(This dish, consisting of batter-fried shreds, was the only one we found to be underseasoned. A side cup of ranch dressing, for dipping, helped.) And $12 for an open-faced turkey sandwich? Well, all right, especially since the gravy, flecked with green peas and carrots, was intensely flavorful and the flaps of meat were draped over tasty cheddar biscuits.
On the other hand, $13 for half a rotisserie chicken seemed fair enough, given the snap of the house-made sauce and the moist tenderness of the bird, which wasn't quite confitlike but was in the (sorry!) ballpark. By the time we were staggering toward the far end of this plate of food (which included quarters of roasted new potatoes, just to make sure), we were revisiting the wisdom of having opened with chicken and chorizo nachos ($10) in addition to the zucchini strings. The nachos plate was like many a nachos plate in many a sports bar: a great coming-together of tortilla chips under an oozy cap of melted cheese, with large mounds of sour cream, salsa, and guacamole on top, the last two house-made. The nachos, plus a pitcher or two of beer, would have been plenty to keep a couple of exfrat rats satisfied into extra innings.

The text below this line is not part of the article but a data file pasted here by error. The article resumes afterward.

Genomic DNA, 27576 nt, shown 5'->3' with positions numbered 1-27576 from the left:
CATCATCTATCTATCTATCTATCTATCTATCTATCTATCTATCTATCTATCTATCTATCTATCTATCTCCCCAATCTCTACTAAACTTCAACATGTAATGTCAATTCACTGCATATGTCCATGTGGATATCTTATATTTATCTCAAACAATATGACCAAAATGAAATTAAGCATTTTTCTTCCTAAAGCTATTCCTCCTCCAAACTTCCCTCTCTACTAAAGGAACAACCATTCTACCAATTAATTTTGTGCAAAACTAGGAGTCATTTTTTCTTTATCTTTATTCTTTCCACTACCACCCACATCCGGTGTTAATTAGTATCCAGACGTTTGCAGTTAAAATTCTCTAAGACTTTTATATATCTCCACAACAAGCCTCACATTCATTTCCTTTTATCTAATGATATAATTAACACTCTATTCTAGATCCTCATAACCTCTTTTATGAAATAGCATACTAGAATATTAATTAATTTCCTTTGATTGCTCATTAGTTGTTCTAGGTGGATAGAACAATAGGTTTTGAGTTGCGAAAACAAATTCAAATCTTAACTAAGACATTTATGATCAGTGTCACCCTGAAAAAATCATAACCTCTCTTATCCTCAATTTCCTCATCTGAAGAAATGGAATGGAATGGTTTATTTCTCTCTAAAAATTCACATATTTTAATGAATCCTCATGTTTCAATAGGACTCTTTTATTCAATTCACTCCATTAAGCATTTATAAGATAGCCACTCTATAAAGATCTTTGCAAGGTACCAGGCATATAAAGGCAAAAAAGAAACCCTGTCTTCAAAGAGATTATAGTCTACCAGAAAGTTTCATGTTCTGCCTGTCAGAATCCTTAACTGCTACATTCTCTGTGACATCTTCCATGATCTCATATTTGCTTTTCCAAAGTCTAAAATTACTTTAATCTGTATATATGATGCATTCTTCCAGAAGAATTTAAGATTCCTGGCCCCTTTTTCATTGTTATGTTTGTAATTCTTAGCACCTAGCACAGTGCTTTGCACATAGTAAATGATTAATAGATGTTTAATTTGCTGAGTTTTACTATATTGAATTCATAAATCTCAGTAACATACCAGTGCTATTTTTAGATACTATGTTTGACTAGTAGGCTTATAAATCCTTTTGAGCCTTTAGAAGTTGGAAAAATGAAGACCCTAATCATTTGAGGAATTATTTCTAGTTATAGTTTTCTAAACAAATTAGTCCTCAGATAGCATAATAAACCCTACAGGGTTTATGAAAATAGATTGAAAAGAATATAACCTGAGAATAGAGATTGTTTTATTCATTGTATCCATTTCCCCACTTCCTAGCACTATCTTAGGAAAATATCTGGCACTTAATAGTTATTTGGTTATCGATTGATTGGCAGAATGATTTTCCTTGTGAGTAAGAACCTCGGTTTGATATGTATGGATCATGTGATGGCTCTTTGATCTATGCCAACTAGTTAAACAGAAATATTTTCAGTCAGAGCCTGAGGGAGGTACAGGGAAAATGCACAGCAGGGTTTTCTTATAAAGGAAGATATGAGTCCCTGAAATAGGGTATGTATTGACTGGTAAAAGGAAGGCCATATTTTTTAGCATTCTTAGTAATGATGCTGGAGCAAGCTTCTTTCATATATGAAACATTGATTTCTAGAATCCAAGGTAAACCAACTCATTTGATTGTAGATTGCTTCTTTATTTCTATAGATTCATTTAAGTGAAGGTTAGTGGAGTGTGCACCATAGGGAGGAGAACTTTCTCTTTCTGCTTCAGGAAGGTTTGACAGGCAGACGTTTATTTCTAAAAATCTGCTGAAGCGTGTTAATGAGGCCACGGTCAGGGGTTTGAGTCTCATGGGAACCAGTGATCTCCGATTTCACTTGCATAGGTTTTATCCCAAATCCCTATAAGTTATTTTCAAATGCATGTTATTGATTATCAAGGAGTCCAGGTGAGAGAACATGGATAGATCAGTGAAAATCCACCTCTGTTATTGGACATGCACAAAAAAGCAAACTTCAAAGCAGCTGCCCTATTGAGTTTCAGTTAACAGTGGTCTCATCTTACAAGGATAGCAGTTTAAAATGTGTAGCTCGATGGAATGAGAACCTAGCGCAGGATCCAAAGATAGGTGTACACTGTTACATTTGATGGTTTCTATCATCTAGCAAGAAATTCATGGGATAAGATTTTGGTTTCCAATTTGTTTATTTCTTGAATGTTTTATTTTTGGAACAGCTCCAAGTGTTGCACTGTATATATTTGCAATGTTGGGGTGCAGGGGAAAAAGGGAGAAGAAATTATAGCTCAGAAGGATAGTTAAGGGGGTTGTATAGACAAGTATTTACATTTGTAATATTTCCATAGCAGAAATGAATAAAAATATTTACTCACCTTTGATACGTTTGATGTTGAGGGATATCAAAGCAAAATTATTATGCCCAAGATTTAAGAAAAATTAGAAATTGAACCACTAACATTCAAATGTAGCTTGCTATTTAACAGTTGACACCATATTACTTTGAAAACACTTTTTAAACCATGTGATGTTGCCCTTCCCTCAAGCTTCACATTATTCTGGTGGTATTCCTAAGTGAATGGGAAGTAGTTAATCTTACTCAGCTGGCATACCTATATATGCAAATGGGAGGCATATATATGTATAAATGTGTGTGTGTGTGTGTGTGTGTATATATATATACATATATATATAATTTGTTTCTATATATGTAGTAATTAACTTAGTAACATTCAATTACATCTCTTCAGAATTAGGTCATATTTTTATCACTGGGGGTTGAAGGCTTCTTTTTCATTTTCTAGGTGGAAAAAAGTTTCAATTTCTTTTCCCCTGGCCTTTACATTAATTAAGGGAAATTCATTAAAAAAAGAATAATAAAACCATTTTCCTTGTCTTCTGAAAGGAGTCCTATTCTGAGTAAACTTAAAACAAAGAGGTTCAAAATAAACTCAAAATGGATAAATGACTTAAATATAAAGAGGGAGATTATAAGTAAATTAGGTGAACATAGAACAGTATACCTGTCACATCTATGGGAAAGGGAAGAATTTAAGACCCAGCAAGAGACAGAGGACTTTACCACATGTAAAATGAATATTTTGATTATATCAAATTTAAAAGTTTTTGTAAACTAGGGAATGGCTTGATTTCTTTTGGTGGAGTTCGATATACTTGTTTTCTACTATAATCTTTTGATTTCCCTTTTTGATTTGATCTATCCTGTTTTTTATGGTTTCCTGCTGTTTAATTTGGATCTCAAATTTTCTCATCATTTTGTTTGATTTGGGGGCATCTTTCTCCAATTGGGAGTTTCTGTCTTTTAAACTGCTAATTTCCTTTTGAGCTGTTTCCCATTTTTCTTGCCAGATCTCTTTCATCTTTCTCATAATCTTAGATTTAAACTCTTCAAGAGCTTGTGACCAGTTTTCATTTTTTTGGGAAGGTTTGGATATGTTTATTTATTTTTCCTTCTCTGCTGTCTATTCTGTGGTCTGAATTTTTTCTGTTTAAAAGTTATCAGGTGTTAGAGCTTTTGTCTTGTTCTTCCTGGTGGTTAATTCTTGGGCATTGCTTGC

But there were no extra innings that night, just another Giants loss, and an exodus of fans streaming forth into the mild evening as we stepped out of Pete's. We waved at old Barry, but he didn't see us, just as we hadn't seen him. *
Daily, 11 a.m.midnight
128 King, SF